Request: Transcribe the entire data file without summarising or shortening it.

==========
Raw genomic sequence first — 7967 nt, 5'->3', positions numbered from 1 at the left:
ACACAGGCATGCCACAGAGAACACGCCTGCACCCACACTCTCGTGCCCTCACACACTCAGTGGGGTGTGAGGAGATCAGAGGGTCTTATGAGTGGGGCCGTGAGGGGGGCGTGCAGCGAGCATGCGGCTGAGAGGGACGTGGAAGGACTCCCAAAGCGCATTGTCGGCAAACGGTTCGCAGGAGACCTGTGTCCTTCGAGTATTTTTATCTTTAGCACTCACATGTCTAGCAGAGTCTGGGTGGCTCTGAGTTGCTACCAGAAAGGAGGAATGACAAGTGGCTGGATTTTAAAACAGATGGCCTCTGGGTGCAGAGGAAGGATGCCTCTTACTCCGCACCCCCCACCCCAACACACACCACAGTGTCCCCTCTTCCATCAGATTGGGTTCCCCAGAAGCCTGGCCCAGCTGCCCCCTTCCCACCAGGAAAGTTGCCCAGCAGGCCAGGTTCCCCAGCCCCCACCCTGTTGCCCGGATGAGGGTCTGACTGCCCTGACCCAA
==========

Raw genomic sequence first — 7967 nt, 5'->3', positions numbered from 1 at the left:
ACACAGGCATGCCACAGAGAACACGCCTGCACCCACACTCTCGTGCCCTCACACACTCAGTGGGGTGTGAGGAGATCAGAGGGTCTTATGAGTGGGGCCGTGAGGGGGGCGTGCAGCGAGCATGCGGCTGAGAGGGACGTGGAAGGACTCCCAAAGCGCATTGTCGGCAAACGGTTCGCAGGAGACCTGTGTCCTTCGAGTATTTTTATCTTTAGCACTCACATGTCTAGCAGAGTCTGGGTGGCTCTGAGTTGCTACCAGAAAGGAGGAATGACAAGTGGCTGGATTTTAAAACAGATGGCCTCTGGGTGCAGAGGAAGGATGCCTCTTACTCCGCACCCCCCACCCCAACACACACCACAGTGTCCCCTCTTCCATCAGATTGGGTTCCCCAGAAGCCTGGCCCAGCTGCCCCCTTCCCACCAGGAAAGTTGCCCAGCAGGCCAGGTTCCCCAGCCCCCACCCTGTTGCCCGGATGAGGGTCTGACTGCCCTGACCCAA